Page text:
The Church, the Young and Mission

Why is it that in my seventies I am still playing guitar and singing at Mass, whereas young people a fifth of my age give up, throw in the towel, and retreat from the commitment? Is this a feature of teenagers down under: afraid of commitment to something that most of their peers reject? If they stop singing, will they stop coming to Mass? There is every likelihood that they will. Our Catholic faith is lived partly through our participation in rituals that keep us connected with God. 

The situation I am experiencing is not new. When he was a young teenager, Cardinal Joseph Cardijn experienced the trauma of his peers’ rejection of the Church and of him because he was being faithful to the Church. Biographers Marguerite Fiévez and Jacques Meert described the experience in their account of Cardijn’s life and work: “He knew they had been good boys and keen pupils and see them now: rebellious, anti-clerical, morally vicious, sometimes they themselves corrupters of others. “It was like a knife in my heart,” he used to say later. Seventy years after those holidays, we can see in that experience the source of all Joseph Cardijn’s work.”

It is certainly my hope that all young people be actively involved in the Church. Cardijn’s vision of that involvement focuses on its apostolic character. In his keynote address to the World Congress for the Lay Apostolate, in Rome, 1951, he said, “Each Christian, each Catholic, by his or her Baptism, must be an apostle and a missionary – he has an apostolic and missionary vocation. Each one is called by God to Existence, to life, and to a collaboration in His creative and redemptive work. The earthly vocation is an apostolic and missionary vocation.”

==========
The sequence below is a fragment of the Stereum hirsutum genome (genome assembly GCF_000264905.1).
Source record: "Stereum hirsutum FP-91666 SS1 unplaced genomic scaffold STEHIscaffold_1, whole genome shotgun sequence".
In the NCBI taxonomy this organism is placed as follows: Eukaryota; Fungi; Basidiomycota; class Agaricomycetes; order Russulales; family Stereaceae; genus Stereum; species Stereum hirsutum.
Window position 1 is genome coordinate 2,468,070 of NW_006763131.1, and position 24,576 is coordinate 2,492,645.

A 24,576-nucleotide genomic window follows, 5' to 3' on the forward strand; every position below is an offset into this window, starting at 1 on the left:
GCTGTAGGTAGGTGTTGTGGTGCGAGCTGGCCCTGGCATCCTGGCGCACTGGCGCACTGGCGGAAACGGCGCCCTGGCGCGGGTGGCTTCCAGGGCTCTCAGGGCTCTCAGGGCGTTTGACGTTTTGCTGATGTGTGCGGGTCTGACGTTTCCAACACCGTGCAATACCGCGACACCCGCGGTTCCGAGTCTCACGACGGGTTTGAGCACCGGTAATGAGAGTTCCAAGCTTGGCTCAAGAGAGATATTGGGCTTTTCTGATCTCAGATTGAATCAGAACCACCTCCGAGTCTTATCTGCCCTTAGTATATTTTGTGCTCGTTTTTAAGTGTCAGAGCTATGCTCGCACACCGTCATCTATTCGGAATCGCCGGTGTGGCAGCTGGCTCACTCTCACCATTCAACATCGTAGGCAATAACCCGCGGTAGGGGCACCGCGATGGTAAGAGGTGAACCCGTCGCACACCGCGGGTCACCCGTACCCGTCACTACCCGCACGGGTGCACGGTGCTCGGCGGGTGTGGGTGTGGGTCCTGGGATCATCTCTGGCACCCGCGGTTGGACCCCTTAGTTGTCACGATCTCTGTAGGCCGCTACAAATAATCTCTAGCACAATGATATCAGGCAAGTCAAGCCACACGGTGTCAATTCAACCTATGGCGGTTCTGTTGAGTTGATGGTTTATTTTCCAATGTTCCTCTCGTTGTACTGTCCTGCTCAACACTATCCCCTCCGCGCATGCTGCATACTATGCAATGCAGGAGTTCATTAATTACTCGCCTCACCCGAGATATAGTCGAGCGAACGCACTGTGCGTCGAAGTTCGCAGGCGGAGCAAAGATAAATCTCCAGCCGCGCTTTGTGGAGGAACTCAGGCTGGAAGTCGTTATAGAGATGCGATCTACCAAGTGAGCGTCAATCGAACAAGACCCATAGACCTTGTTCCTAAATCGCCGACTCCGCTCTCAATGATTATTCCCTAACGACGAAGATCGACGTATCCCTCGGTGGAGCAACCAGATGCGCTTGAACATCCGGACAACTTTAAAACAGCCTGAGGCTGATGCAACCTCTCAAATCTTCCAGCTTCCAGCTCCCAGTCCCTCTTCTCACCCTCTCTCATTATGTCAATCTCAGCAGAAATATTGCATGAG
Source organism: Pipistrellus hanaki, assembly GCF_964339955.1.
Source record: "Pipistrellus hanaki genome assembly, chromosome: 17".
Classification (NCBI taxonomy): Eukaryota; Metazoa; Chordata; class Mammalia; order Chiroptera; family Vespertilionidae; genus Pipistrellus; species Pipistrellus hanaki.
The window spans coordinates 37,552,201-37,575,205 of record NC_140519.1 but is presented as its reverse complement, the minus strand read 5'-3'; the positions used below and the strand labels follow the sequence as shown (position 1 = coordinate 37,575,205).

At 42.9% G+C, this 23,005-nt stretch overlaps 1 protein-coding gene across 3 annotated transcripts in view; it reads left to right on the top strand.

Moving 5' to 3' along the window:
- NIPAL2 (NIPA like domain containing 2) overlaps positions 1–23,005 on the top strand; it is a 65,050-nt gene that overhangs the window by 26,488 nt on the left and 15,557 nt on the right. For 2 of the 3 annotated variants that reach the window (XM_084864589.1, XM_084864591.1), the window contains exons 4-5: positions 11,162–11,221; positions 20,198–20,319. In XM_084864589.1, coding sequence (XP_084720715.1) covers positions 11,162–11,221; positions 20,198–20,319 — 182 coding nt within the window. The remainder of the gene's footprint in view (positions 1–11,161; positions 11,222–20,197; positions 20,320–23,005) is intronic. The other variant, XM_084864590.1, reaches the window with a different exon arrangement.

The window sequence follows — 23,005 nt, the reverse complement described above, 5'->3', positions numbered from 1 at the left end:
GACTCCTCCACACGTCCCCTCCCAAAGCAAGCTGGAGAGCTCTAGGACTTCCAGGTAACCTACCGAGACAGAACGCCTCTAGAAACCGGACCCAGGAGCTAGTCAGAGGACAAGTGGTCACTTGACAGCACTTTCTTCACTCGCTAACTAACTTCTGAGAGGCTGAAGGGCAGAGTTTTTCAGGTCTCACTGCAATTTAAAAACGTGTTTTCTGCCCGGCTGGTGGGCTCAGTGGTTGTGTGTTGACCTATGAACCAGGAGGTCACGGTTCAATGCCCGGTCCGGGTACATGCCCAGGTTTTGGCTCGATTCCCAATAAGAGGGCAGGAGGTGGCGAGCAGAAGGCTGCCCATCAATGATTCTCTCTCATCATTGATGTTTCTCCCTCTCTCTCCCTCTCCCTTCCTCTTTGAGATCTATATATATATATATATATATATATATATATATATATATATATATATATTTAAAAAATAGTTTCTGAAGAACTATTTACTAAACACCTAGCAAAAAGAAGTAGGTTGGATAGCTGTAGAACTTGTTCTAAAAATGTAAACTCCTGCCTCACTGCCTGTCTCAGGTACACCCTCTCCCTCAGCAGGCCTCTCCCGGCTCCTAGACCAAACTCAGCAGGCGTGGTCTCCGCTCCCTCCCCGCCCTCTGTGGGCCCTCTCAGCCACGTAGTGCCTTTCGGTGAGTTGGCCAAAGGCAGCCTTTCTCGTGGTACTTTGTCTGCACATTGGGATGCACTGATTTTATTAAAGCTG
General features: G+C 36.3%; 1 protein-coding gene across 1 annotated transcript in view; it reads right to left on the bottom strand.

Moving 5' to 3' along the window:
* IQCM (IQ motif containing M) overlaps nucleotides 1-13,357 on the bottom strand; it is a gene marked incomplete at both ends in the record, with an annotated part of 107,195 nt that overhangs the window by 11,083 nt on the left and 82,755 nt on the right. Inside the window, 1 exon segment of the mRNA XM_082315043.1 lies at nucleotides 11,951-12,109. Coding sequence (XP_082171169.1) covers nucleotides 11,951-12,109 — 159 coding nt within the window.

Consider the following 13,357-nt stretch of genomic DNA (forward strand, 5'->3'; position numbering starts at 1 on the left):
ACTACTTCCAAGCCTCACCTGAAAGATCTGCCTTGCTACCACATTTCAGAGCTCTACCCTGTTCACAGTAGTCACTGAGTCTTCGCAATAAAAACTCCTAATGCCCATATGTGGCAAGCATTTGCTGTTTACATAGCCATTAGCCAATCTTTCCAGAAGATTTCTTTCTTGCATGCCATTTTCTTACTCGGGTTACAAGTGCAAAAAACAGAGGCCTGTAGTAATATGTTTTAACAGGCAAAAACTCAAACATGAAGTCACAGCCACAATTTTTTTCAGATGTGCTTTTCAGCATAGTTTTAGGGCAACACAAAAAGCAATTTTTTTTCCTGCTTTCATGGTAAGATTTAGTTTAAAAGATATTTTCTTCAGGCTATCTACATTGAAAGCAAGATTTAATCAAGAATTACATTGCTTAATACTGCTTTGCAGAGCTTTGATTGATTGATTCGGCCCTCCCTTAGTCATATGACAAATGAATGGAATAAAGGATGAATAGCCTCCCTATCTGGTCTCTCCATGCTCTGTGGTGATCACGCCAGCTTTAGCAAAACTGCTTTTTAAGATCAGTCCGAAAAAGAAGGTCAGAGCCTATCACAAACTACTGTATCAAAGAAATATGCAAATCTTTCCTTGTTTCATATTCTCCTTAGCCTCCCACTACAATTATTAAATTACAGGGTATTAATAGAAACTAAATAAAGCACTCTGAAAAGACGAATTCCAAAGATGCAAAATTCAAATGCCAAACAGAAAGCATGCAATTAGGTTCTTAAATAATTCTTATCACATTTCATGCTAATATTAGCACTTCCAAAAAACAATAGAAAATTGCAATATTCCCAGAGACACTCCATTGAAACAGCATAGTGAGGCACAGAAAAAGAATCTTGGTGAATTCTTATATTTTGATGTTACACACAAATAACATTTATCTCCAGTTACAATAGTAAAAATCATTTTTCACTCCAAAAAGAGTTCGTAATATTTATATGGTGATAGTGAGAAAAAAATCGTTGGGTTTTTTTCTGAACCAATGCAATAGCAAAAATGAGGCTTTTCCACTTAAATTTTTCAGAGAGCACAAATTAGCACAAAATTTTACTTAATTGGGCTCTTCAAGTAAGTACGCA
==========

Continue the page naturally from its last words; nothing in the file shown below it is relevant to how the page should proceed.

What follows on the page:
Young people are called to be apostles, not in the way St Paul was called – today is the Feast of the Conversion of St Paul – but called like him to “go out to the whole world: proclaim the Good News to all creation” (Mark 16:15). When young people make use of the symbols the Church has used from the first Pentecost, their relationship with God will grow and develop. They will find themselves inspired to use their gifts and talents to fulfil their part in the mission given them in Baptism. 

The change was described by Cardijn in the following way: “an incarnate apostolate, adapted to the needs and the problems of this new world.” Even though Cardijn was referring to the world in the middle of the last century, our world today could be referred to as “new,” just as the Church refers today to evangelisation as “new”. What can be done to draw young people into the life of the Church? How can others be involved in carrying out the action? 


Pat Branson

Read more 

Marguerite Fiévez and Jacques Meert with the collaboration of Roger Aubert, (Preface Dom Helder Camara) (English Translation Edward Mitchinson), Cardijn. – JCDL Library 

The world today and the apostolate of the laity – JCDL Library 



3 Replies to “The Church, the Young and Mission”

    1. A quick answer: The Mass can lose its meaning for people when they cannot relate what they are looking for to the ritual. Sometimes, the language becomes a barrier for young people. For some, the priest fails to engage them in the liturgy. Some become lost in the symbols of the world-without-god in which they live and move about And they lose sight of Jesus.

  1. Thanks, Pat. Hopefully, families and schools, where young people spend most of their time, could be an instrument to help them understand the role of the Mass in their faith.

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